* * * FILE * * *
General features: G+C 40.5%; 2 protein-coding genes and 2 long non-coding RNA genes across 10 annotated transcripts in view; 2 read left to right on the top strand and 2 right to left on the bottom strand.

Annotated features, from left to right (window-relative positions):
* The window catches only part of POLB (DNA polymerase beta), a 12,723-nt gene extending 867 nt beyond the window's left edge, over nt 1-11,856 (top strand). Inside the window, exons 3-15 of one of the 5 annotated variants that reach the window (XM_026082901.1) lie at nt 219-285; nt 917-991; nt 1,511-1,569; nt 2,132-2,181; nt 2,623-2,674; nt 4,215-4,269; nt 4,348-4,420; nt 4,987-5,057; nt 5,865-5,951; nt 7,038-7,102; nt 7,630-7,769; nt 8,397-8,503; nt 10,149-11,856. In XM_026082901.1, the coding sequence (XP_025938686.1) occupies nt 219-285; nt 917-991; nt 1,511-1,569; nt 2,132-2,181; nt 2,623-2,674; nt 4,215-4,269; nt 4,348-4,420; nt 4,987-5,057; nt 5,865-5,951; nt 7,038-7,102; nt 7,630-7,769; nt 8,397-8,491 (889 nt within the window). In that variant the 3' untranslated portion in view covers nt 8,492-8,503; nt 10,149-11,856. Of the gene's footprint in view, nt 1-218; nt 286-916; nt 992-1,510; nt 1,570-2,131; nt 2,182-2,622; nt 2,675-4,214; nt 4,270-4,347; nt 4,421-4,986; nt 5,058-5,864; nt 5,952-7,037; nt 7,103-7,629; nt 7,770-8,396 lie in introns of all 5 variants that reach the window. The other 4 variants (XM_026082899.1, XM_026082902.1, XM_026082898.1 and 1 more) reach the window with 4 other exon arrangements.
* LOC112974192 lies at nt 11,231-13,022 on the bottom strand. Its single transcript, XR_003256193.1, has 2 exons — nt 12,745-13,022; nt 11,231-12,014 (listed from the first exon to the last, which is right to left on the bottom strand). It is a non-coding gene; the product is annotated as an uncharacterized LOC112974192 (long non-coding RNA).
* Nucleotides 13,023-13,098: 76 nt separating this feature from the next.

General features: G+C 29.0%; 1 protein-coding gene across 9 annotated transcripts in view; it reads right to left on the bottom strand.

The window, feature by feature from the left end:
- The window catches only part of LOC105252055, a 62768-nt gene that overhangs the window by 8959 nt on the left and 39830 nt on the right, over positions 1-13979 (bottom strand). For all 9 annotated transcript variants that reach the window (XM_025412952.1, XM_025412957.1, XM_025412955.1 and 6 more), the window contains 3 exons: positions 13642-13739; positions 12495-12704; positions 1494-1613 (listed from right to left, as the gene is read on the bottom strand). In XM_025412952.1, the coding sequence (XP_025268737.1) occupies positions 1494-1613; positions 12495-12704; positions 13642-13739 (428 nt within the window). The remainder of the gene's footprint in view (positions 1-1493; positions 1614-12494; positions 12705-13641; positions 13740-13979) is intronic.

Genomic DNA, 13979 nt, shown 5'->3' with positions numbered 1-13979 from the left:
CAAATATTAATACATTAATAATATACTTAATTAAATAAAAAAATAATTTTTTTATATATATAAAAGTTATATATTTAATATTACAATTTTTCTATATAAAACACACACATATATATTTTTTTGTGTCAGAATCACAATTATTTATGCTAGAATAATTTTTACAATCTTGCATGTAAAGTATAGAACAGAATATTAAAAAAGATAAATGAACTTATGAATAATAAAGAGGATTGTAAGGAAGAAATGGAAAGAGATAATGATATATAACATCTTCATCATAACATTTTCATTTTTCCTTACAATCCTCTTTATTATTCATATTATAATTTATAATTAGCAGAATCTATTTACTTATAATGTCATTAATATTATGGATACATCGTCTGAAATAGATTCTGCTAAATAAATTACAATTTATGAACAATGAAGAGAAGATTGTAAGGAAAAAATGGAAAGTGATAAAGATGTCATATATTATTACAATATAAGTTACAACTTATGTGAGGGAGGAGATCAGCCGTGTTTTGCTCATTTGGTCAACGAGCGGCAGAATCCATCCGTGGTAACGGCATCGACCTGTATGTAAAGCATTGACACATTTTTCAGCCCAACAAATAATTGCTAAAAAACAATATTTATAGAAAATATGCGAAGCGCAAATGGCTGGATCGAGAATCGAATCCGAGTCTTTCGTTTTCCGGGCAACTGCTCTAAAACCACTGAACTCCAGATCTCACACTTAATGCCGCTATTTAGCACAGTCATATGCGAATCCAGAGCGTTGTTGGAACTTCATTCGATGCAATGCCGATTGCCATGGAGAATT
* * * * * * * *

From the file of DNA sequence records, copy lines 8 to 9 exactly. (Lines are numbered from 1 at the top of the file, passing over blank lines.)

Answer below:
- The window catches only part of LOC105252055, a 62768-nt gene that overhangs the window by 8959 nt on the left and 39830 nt on the right, over positions 1-13979 (bottom strand). For all 9 annotated transcript variants that reach the window (XM_025412952.1, XM_025412957.1, XM_025412955.1 and 6 more), the window contains 3 exons: positions 13642-13739; positions 12495-12704; positions 1494-1613 (listed from right to left, as the gene is read on the bottom strand). In XM_025412952.1, the coding sequence (XP_025268737.1) occupies positions 1494-1613; positions 12495-12704; positions 13642-13739 (428 nt within the window). The remainder of the gene's footprint in view (positions 1-1493; positions 1614-12494; positions 12705-13641; positions 13740-13979) is intronic.

Genomic DNA, 13979 nt, shown 5'->3' with positions numbered 1-13979 from the left: